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A Month in the Country (New York Review Books Classics) Paperback – October 31, 2000


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Product Details

  • Series: New York Review Books Classics
  • Paperback: 135 pages
  • Publisher: NYRB Classics; First Edition edition (October 31, 2000)
  • Language: English
  • ISBN-10: 0940322471
  • ISBN-13: 978-0940322479
  • Product Dimensions: 8 x 5 x 0.4 inches
  • Shipping Weight: 9.1 ounces (View shipping rates and policies)
  • Average Customer Review: 4.4 out of 5 stars  See all reviews (49 customer reviews)
  • Amazon Best Sellers Rank: #59,128 in Books (See Top 100 in Books)

Editorial Reviews

Amazon.com Review

Any good reader has, well, had it with novels of healing. The culture of confession has given rise to novels that begin with an unspeakable act (graphically described) and end in redemption (this part is usually more vague). That's not how it works in J.L. Carr's quiet, brief, dreamy A Month in the Country. Writing in 1978, Carr's narrator, Tom Birkin, recalls the summer of 1920. A veteran of the Great War and a cuckold, Tom arrives in Oxgodby to restore a medieval mural in the church. His single season in this town in the north of England passes quickly: he sleeps in the belfry, makes a friend or two, falls secretly in love with the vicar's wife, and, chipping away at plaster and dirt, uncovers a lost masterpiece. These events seem to melt past Tom in the heat of the perfect, fleeting English summer: "The front gardens of cottages were crammed with marjoram and roses, marguerites, sweet William, at night heavy with the scent of stocks. The Vale was heavy with leaves, motionless in the early morning, black caves of shadow in the midday heat, blurring the sound of trains hammering north and south."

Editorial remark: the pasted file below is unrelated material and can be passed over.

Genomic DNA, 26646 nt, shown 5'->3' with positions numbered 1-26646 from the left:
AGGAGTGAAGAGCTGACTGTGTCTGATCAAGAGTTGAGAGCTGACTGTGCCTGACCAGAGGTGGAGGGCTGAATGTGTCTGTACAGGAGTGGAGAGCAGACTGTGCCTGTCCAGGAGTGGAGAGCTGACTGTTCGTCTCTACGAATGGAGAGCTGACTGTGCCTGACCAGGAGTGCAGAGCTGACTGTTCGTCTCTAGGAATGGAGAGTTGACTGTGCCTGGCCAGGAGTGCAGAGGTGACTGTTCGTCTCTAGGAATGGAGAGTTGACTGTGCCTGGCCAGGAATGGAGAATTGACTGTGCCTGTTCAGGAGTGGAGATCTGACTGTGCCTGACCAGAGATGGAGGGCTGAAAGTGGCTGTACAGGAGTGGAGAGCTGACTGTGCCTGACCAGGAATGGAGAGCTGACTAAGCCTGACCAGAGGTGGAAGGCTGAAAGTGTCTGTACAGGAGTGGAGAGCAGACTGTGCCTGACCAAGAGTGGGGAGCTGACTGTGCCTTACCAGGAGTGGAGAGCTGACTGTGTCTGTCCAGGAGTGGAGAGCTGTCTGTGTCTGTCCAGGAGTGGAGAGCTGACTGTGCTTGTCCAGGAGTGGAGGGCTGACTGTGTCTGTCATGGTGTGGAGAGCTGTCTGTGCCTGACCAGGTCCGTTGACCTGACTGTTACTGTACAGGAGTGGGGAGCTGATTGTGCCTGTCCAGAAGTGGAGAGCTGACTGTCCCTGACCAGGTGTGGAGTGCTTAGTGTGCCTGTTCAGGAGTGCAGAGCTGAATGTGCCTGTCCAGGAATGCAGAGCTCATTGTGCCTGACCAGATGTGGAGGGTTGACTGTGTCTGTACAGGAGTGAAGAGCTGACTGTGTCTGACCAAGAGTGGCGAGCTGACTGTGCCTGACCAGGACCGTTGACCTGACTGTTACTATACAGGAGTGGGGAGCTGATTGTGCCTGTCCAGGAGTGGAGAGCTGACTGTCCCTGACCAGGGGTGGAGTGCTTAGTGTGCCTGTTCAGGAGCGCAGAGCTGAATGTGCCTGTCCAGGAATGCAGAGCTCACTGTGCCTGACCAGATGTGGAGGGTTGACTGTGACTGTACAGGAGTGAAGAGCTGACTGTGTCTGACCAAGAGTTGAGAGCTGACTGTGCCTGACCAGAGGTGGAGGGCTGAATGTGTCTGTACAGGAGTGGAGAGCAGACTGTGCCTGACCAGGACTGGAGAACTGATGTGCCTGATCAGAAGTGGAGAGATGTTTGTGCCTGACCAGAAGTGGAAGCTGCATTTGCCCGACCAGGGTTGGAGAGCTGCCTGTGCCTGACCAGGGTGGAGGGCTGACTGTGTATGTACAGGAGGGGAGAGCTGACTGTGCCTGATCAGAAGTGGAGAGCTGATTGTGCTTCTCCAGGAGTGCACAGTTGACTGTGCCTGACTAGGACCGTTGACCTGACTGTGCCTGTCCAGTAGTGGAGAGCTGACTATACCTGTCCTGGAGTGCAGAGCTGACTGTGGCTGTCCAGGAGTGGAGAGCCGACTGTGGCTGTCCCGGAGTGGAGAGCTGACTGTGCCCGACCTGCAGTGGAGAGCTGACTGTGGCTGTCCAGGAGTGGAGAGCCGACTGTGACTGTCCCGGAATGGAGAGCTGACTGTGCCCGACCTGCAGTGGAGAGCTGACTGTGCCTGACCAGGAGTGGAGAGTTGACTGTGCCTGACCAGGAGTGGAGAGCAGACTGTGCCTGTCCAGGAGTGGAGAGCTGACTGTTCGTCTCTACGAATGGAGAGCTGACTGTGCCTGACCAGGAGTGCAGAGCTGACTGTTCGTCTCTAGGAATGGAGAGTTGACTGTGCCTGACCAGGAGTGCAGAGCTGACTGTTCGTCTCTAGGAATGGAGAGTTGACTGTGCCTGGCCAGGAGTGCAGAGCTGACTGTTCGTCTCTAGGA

Carr devotes many fewer words to Tom's time in the war. The vicar's wife tries to ask him about it. "'What about hell on earth?' she said. I told her I'd seen it and lived there and that, mercifully, they usually left an exit open." His healing consists of not talking about his past--perhaps a revolutionary notion these days. A Month in the Country, with its paean to a lost, good place, oddly recalls Alain-Fournier's Le Grand Meaulnes. But where that novel was elliptical, Carr's work values clarity and simplicity above all. These are rare enough qualities, but to find them in a novel of romance and healing is a rarer pleasure still. --Claire Dederer

From Library Journal

Protagonist Tom Birkin is a broken man. Haunted by his experiences in the trenches of World War I and recovering from a divorce, Birkin accepts a job restoring a medieval mural of the apocalypse in a church located in a remote corner of Yorkshire. It is here, however, that Birkin, though alone with only an interpretation of the world's end for company, learns to live again. Carr's small gem of a novel was first published in 1980.
Copyright 2001 Reed Business Information, Inc.

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Customer Reviews

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All in an afternoon's read.
Vestal McIntyre
A short, but beautiful book that draws in the reader and invites them to relish every word.
Diplocaulus
This is one of those works of art that falls into a category of its own.
George Besson

Most Helpful Customer Reviews